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Joker – movie review

In 2009, Heath Ledger won a posthumous Oscar for his remarkable performance as the Joker in Christopher Nolan’s The Dark Knight. Now, Joaquin Phoenix is destined for the 2020 Academy Awards in a similar guise, as the lead in Todd Phillips’ crime-thriller Joker.

This is an unusual origin story set in the early 1980s. Joker isn’t Joker at the start, rather a tortured soul called Arthur Fleck, on seven different kinds of medication, who has spent time locked up and is struggling to make a living as a clown. When we first meet him, he is subject to ridicule by teenagers, who beat him black and blue. After that happens a fellow clown insists he take a gun for protection, which he is initially reluctant to do. Fleck has a mental condition that causes him to laugh uncontrollably at the most inappropriate times.

He dreams of a life as a stand-up comedian and forming a normal relationship with a single mother Sophie Dumond (Zazie Beetz) who lives down the hall from the shabby apartment he shares with his mother, Penny (Frances Conroy). He and his mum like watching a nightly TV variety show hosted by Murray Franklin (Robert De Niro), who begins his program with a comic monologue. Fleck’s life though is steadily unravelling. He is dealt a series of cruel blows that start to add up and play with his already shook up mind. He’s off his meds and slowly but surely he loses any sense of control, as his violent urges take over.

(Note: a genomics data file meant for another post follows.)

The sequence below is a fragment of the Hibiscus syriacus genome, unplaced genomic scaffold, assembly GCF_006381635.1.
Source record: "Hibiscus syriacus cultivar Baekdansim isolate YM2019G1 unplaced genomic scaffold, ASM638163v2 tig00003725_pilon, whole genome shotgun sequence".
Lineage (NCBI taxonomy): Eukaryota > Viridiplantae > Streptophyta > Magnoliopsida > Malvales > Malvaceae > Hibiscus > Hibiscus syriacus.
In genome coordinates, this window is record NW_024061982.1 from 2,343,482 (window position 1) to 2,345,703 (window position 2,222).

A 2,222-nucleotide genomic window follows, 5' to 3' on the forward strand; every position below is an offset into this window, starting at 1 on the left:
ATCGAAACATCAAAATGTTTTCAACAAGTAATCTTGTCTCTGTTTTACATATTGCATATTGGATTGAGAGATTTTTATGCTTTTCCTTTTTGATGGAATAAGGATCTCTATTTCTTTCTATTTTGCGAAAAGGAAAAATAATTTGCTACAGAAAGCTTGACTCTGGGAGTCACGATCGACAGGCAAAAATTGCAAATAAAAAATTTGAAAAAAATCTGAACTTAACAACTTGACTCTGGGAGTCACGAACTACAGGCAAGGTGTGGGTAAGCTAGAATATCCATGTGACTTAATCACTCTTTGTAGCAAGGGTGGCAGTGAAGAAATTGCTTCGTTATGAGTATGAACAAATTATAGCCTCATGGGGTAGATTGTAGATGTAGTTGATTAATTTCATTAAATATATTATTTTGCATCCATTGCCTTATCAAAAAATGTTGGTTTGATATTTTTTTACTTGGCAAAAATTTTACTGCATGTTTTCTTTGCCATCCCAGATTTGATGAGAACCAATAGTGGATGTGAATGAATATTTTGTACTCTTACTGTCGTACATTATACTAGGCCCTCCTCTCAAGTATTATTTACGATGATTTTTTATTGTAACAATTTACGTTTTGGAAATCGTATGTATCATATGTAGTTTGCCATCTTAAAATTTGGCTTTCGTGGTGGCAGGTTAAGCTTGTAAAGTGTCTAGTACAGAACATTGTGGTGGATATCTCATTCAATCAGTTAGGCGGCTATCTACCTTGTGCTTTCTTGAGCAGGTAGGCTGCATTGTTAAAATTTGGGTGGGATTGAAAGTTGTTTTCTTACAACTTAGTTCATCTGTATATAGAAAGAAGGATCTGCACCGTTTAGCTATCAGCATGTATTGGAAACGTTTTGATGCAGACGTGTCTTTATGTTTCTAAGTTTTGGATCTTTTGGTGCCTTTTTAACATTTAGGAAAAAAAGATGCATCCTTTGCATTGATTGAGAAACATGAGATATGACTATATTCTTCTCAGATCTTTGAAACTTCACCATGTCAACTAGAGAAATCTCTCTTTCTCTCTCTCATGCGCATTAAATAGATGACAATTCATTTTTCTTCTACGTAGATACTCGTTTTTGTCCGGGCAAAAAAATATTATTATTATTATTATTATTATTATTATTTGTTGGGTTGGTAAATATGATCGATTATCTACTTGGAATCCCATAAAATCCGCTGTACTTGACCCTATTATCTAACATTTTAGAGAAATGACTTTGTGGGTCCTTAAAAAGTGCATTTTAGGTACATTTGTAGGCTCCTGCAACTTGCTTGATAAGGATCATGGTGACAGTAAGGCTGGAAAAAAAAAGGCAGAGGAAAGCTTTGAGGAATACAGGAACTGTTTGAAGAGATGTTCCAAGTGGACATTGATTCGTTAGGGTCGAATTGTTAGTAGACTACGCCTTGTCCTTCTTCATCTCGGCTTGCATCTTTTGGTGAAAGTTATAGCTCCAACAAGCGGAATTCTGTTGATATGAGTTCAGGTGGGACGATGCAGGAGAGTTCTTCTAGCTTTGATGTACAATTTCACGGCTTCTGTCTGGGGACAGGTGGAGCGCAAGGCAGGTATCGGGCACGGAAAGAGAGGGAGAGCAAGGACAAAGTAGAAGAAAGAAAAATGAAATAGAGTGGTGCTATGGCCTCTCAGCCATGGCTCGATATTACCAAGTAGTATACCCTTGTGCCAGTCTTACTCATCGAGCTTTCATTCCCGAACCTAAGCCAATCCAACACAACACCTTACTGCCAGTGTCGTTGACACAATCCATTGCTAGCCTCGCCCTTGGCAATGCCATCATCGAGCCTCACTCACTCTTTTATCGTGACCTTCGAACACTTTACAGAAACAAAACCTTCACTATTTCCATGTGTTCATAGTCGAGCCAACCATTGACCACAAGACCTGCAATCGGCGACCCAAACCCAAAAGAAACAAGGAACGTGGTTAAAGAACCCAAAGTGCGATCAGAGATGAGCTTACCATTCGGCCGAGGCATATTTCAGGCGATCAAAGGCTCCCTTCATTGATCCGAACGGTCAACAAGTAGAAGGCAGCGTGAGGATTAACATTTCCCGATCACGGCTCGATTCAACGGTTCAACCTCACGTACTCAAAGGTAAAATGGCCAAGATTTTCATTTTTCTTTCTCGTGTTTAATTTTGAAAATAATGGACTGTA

Talk about character acting! Phoenix is outstanding in one of the roles of his life – one you could mount a reasonable argument to say he was born to play. He transitions his character from brain damaged, victimised, downtrodden and embittered to empowered, subversive, enraged and totally deranged. For most of the movie he’s downright scary. It’s in his look, his movements and his facial expressions. De Niro, too, is in fine form – as natural as can be – as the affable and relatable television anchor.

The darkest of dark scripts has been magnificently written and realised by Phillips (War Dogs) and Scott Silver (The Fighter). It’s a detailed and telling back story, which is easy to follow. The depth and resonance of the score (by Hildur Guðnadóttir, who was responsible for music in the excellent TV mini-series Chernobyl) is as good as you are going to get in a film. In several chilling scenes the overarching sound of a double bass sets the tone, all but becoming a character in its own right.

Nothing Phillips has directed before (think The Hangover) stands up to this masterclass. One word … sums up what I thought of Joker: Wow! It is indeed a piece of cinematic brilliance.

Alex First

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